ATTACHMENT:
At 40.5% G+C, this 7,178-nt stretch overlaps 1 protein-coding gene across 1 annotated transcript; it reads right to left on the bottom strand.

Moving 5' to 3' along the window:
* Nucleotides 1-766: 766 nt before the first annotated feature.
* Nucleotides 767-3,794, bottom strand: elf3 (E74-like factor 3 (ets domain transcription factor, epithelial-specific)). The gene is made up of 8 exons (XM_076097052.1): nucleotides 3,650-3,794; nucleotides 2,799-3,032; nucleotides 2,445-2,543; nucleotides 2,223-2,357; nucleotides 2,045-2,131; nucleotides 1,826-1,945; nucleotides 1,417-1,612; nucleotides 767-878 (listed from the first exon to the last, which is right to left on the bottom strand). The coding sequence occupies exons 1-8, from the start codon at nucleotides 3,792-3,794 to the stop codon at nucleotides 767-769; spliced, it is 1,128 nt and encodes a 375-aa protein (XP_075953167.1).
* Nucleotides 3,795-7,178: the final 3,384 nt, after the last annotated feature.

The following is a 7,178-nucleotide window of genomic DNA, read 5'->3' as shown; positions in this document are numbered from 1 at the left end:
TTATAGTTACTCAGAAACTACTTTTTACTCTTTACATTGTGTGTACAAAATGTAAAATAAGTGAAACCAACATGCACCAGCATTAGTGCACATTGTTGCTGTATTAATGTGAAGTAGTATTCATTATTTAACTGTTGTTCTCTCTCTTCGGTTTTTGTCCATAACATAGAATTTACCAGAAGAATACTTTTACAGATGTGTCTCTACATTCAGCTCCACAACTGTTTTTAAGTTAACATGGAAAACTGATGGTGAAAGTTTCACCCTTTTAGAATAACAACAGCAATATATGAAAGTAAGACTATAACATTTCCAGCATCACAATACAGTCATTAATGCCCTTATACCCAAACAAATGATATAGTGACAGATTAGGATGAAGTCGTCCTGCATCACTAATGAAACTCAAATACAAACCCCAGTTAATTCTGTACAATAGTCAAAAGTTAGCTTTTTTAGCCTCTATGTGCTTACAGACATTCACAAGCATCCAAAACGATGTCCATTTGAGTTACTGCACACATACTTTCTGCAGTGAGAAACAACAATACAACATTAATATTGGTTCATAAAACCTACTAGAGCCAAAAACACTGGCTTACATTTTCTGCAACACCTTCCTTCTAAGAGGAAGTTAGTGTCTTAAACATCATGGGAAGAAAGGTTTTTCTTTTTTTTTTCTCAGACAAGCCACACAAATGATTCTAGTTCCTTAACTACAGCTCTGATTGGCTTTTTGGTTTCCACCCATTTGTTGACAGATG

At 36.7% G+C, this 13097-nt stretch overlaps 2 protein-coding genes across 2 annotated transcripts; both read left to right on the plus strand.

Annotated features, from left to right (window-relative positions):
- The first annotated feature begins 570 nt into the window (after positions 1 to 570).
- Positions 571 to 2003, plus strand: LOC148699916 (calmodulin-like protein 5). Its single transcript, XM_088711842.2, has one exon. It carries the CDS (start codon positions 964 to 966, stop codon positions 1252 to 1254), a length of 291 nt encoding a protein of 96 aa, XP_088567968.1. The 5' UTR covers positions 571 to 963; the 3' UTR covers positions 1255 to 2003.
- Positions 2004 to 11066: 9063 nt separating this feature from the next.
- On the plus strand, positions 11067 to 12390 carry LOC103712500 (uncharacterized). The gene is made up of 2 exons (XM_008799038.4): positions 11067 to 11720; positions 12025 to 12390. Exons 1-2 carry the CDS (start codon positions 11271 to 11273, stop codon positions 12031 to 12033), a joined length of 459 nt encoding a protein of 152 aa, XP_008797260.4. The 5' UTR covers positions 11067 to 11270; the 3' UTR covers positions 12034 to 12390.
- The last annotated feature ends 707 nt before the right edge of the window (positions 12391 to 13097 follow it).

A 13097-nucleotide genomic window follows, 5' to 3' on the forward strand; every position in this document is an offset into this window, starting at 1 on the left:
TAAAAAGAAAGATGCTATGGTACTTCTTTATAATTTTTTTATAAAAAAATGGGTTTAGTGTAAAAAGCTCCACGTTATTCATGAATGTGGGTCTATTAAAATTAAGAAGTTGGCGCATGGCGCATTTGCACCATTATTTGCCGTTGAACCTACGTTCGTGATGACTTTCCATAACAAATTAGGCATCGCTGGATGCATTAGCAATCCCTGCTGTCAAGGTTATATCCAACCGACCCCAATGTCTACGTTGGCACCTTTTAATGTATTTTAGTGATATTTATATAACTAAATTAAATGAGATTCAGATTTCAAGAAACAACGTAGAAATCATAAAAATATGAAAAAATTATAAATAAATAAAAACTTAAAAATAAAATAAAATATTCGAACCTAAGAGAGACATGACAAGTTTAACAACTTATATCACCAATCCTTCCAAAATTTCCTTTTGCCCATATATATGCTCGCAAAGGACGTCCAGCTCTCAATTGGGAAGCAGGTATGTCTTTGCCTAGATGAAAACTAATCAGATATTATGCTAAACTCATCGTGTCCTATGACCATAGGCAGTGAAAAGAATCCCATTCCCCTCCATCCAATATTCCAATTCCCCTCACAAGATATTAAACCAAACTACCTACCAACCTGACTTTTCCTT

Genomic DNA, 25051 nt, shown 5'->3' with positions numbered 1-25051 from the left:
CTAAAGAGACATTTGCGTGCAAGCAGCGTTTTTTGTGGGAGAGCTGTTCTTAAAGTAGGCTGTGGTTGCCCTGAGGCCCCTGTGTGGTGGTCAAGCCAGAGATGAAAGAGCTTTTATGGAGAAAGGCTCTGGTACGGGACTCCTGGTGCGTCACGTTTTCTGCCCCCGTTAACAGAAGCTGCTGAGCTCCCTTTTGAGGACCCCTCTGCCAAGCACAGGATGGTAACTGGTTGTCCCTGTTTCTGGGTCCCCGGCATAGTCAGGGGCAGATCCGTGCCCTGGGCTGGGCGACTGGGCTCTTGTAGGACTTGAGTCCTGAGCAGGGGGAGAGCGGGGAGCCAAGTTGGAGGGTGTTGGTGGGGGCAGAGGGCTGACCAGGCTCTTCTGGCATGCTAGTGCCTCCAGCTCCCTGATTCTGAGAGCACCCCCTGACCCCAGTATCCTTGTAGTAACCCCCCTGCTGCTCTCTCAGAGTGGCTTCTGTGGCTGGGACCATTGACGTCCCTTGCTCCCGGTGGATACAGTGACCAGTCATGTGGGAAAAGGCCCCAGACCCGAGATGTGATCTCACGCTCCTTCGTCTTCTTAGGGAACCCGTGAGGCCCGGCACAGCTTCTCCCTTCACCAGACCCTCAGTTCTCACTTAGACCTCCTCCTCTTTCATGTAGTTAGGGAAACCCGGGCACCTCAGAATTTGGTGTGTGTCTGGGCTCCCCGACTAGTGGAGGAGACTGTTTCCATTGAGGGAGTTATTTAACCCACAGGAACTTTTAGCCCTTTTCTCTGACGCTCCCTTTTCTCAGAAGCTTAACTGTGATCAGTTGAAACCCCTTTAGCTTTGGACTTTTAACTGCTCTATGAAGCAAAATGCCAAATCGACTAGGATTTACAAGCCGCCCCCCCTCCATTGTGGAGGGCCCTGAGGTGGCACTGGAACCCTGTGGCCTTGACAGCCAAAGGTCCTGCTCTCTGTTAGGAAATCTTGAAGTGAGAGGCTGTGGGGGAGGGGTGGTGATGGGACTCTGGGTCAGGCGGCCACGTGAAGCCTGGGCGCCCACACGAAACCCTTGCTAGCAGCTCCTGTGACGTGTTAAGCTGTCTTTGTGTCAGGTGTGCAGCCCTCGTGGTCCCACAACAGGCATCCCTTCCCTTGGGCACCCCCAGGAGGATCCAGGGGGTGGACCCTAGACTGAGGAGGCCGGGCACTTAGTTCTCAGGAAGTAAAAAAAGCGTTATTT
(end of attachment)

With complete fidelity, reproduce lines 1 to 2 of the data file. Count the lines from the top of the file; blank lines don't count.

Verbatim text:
At 40.5% G+C, this 7,178-nt stretch overlaps 1 protein-coding gene across 1 annotated transcript; it reads right to left on the bottom strand.

Moving 5' to 3' along the window: